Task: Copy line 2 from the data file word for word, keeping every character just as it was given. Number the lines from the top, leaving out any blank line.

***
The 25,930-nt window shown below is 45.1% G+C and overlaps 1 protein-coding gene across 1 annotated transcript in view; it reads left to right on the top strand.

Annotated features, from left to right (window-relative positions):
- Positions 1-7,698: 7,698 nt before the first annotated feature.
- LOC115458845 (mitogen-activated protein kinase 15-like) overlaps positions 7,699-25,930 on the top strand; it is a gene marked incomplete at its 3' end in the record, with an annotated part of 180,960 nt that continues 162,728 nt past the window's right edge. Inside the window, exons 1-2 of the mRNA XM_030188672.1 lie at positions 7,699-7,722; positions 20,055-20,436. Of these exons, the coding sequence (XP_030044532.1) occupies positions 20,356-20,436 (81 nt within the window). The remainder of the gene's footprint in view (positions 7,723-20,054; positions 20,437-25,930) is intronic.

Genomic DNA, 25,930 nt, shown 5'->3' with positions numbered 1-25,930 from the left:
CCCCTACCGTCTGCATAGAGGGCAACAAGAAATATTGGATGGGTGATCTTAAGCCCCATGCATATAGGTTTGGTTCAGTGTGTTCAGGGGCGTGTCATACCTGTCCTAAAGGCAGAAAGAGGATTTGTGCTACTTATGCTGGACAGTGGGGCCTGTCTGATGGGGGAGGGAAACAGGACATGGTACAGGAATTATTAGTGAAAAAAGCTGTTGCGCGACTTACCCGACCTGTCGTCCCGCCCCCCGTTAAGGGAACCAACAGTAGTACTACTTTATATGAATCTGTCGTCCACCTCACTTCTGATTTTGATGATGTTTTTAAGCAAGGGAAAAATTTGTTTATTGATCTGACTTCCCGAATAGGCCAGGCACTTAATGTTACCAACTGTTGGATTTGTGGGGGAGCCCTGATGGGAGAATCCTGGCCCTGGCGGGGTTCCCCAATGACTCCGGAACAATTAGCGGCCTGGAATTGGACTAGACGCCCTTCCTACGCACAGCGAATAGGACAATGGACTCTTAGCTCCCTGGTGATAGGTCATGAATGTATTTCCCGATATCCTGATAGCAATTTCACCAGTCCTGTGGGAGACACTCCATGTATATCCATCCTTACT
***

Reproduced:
Annotated features, from left to right (window-relative positions):